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Nasty hurricane season is merely part of a cycle
Question of the Day
The chief of the National Hurricane Center yesterday said the intensity of hurricanes slamming the Gulf Coast is not the result of global warming but rather is part of a "normal cycle" that likely will result in one or two more severe storms before the season ends Nov. 30.
"Hurricanes, and especially major hurricanes, are cyclical," said Max Mayfield, the center's director. "We'll have a few decades of really active hurricanes, and then inactive periods, followed by active periods again."
A cycle of severe storms plagued the U.S. from the 1940s through the 1960s when sea surface temperatures were warmer than normal. Those temperatures cooled in the 1970s and for the next 25 years, Mr. Mayfield told CBS' "Face the Nation." When sea temperatures began rising again in 1995, the severity of storms increased.
"So I think that this activity that we're in can be explained without invoking global warming. And the bad news here is that we are in this active period, and the research meteorologists tell us that it may last another 10 or 20 years," Mr. Mayfield said.
"We think that this is just a normal cycle," Mr. Mayfield told ABC's "This Week" program.
Some environmentalists and scientists blame global warming for the ferocity of this season's storms. John Lawton, chairman of the Royal Commission on Environmental Pollution, told the London Times before the arrival of Hurricane Rita that "if this makes the climate loonies in the States realize we've got a problem, some good will come out of a truly awful situation."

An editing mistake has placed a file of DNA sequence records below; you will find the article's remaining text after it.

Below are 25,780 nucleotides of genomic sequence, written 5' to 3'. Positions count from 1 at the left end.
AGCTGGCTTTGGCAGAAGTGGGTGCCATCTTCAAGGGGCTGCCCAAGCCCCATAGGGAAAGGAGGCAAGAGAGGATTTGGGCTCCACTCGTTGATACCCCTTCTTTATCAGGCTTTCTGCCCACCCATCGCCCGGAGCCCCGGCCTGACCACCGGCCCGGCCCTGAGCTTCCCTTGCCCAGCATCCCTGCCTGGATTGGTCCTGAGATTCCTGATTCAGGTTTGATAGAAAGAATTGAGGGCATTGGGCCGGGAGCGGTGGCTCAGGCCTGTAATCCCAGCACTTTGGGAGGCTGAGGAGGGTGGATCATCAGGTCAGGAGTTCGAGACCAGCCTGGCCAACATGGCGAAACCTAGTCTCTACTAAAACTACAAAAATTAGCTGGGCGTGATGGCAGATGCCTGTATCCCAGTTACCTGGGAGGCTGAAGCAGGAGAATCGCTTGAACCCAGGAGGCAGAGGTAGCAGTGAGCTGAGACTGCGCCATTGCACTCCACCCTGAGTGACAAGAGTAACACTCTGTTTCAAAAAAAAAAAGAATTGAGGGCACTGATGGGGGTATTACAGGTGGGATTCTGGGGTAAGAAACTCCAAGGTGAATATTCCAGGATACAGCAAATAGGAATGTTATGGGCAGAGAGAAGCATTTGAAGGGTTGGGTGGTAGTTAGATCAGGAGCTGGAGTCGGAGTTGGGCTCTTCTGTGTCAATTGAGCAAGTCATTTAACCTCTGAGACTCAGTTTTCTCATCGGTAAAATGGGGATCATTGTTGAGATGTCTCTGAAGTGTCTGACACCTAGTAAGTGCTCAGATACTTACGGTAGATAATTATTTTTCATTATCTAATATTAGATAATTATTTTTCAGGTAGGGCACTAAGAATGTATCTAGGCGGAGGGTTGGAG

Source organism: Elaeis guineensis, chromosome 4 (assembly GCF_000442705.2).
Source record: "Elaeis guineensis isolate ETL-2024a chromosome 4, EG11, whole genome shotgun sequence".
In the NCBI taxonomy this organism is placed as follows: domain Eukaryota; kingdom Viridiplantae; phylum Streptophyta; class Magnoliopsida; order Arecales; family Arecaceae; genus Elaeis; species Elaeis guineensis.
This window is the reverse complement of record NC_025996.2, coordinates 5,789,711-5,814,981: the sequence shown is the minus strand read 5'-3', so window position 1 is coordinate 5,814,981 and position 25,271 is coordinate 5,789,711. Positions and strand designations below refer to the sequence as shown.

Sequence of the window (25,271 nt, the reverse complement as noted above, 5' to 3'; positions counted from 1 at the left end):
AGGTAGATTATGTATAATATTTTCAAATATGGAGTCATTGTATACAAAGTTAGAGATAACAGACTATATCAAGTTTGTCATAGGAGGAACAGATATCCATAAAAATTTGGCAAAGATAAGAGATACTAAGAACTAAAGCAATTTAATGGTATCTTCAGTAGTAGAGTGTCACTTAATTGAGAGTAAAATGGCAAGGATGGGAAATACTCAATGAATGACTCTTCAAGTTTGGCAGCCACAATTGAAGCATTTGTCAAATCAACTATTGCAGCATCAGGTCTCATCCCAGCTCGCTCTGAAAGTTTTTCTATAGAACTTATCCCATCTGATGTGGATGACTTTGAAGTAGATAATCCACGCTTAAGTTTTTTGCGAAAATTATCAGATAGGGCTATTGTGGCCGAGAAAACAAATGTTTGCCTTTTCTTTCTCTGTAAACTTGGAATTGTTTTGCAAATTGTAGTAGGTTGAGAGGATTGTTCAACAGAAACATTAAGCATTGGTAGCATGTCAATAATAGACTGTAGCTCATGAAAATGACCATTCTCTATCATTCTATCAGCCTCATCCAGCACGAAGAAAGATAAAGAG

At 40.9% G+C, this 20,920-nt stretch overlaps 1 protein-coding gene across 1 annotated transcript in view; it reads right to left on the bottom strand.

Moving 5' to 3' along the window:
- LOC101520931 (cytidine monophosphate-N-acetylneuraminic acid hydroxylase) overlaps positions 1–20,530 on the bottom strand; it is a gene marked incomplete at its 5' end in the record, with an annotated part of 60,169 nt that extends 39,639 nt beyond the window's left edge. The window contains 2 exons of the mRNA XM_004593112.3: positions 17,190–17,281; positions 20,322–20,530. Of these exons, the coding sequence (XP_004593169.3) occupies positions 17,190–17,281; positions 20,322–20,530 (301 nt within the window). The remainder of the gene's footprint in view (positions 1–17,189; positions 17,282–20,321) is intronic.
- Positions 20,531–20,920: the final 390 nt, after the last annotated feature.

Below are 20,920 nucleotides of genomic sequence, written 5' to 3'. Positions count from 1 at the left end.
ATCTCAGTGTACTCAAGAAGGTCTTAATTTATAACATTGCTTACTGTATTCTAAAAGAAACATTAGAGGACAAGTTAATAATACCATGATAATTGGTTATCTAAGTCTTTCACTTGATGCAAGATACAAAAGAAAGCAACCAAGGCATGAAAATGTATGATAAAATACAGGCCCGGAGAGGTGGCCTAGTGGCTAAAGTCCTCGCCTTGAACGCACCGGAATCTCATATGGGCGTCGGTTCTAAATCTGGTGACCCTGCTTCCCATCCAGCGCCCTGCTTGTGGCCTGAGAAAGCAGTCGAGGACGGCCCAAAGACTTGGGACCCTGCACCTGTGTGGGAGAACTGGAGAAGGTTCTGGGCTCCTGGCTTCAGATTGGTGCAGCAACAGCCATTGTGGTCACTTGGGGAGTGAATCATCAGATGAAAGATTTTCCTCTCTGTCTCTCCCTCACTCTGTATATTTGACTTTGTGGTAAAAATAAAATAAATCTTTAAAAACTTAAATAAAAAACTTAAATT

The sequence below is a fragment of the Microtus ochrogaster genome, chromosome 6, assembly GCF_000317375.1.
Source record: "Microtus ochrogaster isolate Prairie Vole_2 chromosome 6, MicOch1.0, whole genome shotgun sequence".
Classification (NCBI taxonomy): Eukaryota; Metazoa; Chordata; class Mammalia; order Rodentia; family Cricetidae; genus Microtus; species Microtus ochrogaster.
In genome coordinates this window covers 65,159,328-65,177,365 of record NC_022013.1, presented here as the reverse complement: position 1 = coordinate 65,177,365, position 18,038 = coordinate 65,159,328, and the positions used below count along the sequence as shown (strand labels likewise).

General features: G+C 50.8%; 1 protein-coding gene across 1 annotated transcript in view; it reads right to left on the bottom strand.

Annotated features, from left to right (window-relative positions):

"If what looks like it is going to be a horrible mess causes the extreme skeptics about climate change in the U.S. to reconsider their opinion, that would be an extremely valuable outcome," Mr. Lawton said.
Asked by ABC host George Stephanopoulos how to prepare for hurricanes, Mr. Mayfield said anyone who lives in the potential path of a storm already should have an evacuation plan.
"The battle against a hurricane is really one outside the hurricane season," Mr. Mayfield said.
Some New Orleans levees are still undergoing repairs from Hurricanes Katrina and Rita, but Mayor C. Ray Nagin today hopes to allow business owners on the West Bank and Algiers to return to some parts of the city to assess damage.
Coast Guard Vice Adm. Thad Allen says he accepts this limited entry plan, but warns that levee integrity must be considered before the city is fully repopulated.
The Army Corps of Engineers said the levees could handle a surge of 7 feet in the wake of Katrina, but the surge from Rita neared 8 feet and pushed a new flood of water back into the already devastated 9th Ward.
"We should be eternally worried until the levee structure has been repaired to pre-Katrina heights and then the final decisions on what that levee system needs to be to create the boundary conditions for a new city of New Orleans," said Adm. Allen, who predicted that the levee repairs will not be completed until late June.
"In the meantime, any re-entry into the city, any type of development or anything else, has to take into account what will happen if it exceeds the capacity of the levees, and you have to have an evacuation plan in place," Mr. Allen said.
"As I've said over the last couple of weeks, as far as their re-entry into New Orleans, really the long pole in the tent is: Once you have people back in, do you have a way to get them out, to notify them and so forth? And those are the types of conditions of entry that have to be established before you go on beyond the business district and the West Bank," Mr. Allen said.
By Matt Kibbe
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